Supermodel. Pop singer. First lady of France. It may seem bizarre, but these careers have more in common in than one might think. Just ask Carla Bruni—the only person in the world to have experienced the highs and lows of all three job titles. In the late 1980s, Bruni was a muse for clothing designers such as Gianni Versace.
It's been more than 45 years since African-American soul singer Jackie Shane chose to follow in the footsteps of heroes such as Marlene Dietrich and Maria Callas and live life as a recluse. At the height of Shane's popularity in 1971, the American-born R&B star – who had a successful recording and performance career and remains largely uncredited for paving the way for such artists as David Bowie, Grace Jones, Sylvester and Janelle Monáe – decided to leave Toronto.
It’s hard to believe that it has been more than 20 years since Shania Twain released Come On Over, a 16-track recording which remains the best-selling country album of all time. The country singer-songwriter, who hails from Timmins, Ontario, has songs from that 40 million-plus selling disc — particularly “From This Moment On,” “You’re Still The One,” “Man! I Feel Like A Woman!” — that get enough radio and Spotify play to give hits on the Billboard charts today a run for their money.
Muck Rack makes it simple to find people, tweets, or articles that mention any name, keyword, company, hashtag etc. We've compiled this guide to help you make the most of your search.
Selecting a term
Start searching tweets, articles from media outlets, articles mentioned in tweets, journalists'
names, titles and bios with some suggested searches:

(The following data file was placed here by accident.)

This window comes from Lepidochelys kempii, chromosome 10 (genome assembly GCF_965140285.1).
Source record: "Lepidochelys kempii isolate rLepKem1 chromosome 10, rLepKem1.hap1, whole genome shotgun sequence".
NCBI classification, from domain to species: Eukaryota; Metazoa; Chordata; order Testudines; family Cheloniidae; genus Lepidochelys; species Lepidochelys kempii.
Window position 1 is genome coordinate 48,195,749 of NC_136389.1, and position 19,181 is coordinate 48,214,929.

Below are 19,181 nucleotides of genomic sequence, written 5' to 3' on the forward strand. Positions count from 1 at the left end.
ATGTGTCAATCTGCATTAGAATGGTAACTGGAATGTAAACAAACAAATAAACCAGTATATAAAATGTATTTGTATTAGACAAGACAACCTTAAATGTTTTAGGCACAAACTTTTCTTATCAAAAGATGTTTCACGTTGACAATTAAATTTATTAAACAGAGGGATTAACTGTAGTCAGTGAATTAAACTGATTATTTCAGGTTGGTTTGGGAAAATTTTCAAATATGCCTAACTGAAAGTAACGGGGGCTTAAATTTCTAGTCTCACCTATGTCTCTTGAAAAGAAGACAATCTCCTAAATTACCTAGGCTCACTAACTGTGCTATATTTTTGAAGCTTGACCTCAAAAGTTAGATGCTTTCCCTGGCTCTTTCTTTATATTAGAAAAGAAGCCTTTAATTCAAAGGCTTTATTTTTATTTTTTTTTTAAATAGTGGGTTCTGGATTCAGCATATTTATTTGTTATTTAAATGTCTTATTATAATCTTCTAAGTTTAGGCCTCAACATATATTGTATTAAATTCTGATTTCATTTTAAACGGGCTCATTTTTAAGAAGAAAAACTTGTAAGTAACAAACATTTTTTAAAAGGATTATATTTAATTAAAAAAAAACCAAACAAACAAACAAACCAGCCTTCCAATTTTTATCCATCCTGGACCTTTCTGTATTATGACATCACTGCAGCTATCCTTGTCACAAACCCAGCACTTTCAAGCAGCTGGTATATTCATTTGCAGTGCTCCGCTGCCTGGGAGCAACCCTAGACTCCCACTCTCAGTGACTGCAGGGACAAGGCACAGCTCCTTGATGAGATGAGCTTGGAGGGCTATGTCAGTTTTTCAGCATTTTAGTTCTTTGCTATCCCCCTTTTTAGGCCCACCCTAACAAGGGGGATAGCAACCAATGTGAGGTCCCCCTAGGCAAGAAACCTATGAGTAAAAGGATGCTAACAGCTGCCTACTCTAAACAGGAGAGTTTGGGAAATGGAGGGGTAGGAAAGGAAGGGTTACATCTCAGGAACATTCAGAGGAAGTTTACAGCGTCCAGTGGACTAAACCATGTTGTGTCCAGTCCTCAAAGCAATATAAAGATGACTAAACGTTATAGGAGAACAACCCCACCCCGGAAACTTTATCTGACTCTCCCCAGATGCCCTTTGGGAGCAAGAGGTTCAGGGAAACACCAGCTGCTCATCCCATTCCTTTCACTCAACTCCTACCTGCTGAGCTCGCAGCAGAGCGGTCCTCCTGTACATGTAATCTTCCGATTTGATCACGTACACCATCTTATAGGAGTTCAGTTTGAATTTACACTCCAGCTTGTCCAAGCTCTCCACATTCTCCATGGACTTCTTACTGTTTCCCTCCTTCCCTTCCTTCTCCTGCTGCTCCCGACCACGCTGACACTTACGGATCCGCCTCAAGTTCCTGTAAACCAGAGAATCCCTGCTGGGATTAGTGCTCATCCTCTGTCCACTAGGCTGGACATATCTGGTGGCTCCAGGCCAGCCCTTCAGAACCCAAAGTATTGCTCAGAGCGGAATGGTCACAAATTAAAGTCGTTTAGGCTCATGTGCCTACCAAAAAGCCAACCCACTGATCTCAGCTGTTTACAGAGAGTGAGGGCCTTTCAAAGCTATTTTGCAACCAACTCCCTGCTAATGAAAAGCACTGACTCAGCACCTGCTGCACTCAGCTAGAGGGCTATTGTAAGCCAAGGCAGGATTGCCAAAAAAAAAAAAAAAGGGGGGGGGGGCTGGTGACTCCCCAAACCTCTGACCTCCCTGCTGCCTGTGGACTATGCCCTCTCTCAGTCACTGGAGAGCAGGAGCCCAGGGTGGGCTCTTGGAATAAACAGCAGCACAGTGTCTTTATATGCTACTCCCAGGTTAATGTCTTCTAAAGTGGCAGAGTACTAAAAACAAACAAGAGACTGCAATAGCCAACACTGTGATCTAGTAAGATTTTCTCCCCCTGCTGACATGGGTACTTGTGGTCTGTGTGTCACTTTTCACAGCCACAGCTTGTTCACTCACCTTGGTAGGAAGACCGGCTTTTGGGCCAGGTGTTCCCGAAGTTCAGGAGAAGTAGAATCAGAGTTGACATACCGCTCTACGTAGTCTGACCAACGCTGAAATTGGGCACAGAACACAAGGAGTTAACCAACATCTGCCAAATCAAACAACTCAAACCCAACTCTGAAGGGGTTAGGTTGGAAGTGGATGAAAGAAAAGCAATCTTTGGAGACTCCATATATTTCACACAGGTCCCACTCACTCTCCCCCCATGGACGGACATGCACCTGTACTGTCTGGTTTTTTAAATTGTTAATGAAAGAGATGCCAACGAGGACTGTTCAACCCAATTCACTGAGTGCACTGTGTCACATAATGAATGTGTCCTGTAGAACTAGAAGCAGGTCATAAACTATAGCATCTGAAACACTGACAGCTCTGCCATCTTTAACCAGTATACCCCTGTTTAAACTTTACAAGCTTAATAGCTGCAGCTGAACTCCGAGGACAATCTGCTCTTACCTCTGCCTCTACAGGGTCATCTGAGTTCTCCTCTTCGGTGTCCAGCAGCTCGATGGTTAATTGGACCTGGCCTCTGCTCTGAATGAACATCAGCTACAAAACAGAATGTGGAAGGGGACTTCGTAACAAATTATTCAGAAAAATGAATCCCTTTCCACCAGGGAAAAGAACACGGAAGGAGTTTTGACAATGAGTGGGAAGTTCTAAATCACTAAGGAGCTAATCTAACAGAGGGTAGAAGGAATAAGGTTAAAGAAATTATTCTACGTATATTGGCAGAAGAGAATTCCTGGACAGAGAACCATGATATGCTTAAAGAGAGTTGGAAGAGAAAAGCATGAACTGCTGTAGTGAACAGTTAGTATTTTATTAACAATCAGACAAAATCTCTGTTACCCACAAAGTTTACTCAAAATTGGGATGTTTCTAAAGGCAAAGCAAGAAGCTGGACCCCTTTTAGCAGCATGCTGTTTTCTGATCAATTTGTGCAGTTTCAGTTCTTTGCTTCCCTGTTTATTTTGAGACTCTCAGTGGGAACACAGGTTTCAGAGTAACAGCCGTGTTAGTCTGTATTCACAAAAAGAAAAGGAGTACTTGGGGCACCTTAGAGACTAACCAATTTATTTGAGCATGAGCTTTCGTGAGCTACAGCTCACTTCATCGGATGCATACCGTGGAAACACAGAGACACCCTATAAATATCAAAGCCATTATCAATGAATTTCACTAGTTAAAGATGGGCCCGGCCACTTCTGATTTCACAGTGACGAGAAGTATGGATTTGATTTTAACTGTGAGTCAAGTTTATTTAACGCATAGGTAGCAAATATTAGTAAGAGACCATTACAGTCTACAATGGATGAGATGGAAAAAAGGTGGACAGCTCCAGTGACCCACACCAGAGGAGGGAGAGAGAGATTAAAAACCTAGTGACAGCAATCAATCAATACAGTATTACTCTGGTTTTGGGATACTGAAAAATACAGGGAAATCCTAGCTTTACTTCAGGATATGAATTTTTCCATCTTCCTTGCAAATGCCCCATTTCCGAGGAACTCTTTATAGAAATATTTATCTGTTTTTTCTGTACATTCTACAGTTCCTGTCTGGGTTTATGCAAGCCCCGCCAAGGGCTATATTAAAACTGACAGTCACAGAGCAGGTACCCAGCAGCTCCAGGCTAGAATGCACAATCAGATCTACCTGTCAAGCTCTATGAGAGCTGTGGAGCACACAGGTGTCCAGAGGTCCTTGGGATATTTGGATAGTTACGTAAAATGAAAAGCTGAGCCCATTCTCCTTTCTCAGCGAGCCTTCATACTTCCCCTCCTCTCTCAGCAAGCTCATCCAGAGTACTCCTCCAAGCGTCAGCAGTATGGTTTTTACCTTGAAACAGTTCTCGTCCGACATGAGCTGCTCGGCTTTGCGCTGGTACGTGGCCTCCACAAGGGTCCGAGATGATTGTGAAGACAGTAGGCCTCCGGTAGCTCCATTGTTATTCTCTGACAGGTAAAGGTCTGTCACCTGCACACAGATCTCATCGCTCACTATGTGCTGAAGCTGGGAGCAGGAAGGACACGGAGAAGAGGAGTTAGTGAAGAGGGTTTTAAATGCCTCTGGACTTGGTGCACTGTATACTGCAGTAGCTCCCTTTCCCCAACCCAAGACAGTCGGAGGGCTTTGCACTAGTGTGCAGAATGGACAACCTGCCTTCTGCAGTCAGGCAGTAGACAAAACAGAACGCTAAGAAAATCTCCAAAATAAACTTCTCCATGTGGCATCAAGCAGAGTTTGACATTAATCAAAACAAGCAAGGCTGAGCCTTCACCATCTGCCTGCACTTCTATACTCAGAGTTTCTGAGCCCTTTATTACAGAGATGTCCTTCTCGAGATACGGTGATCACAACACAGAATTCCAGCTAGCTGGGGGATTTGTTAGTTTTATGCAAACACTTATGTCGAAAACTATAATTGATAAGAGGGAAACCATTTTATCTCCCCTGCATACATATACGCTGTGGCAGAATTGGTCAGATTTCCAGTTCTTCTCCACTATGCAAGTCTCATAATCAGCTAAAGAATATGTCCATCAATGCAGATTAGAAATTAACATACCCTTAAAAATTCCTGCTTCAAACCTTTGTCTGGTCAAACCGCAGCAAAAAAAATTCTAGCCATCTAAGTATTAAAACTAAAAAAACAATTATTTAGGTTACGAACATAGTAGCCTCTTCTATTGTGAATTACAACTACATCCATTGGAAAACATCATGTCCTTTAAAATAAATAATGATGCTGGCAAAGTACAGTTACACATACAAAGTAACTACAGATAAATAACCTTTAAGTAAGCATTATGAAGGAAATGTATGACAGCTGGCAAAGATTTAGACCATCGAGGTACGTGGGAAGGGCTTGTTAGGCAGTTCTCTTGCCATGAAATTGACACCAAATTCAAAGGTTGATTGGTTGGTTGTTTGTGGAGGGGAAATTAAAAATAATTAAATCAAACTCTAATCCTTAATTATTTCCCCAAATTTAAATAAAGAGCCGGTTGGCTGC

Companies or Topics (e.g. iPhone, Microsoft)
Phrases (e.g. "cloud computing") — use quotes to keep the terms together
Twitter handles (e.g. @username) — returns those who have mentioned or replied to
Names (e.g. "David Pogue")
Hashtags (e.g. #sxsw, #london2012)
Bio details (e.g. vegan, Olympics, father)
Muck Rack's Advanced Search allows for many boolean operators.
Find results that mention multiple specified terms, use AND or
+. For example, ensure each result contains both Elon Musk and Mark Zuckerberg by
searching Musk AND Zuckerberg or Musk + Zuckerberg.
Use the operators OR or , to broaden your search when you'd like either of
multiple terms to appear in results. (This is the default behavior of our search when no operators
are used). For example, results will contain either cake or cookie by searching cake OR cookie or cake,cookie
Use NOT or - to subtract results from your search. For
example, searching Disney will yield results about the Walt Disney Company as well as Walt Disney
World Resort. To exclude mentions of Disney World, search for Disney -World or Disney
When using one of these operators with a phrase, enclose it in quotation marks. For example, you can
find results about smartphones excluding Apple's iPhone 4S by searching smartphone -"iPhone
Exact case matching or punctuation
If you're searching for a brand name or keyword that relies on specific punctuation marks or capitalization, you can
find results that match your exact query by adding matchcase: before the keyword you're searching for, like matchcase:E*TRADE .
Use parentheses to separate multiple
boolean phrases. For example, to find journalists talking about having fun in Disney World or
Disneyland, search for ("disney world" OR disneyland) AND fun.
An asterisk can be used to search for any variation of a root word truncated by the asterisk. For example, searching for admin* will return results for administrator, administration, administer, administered, etc.
A near operator is an AND operator where you can control the distance between the words. You can vary the distance the near operation uses by adding a forward slash and number (between 0-99) such as strawberries NEAR/10 "whipped cream", which means the strawberries must exist within 10 words of "whipped cream".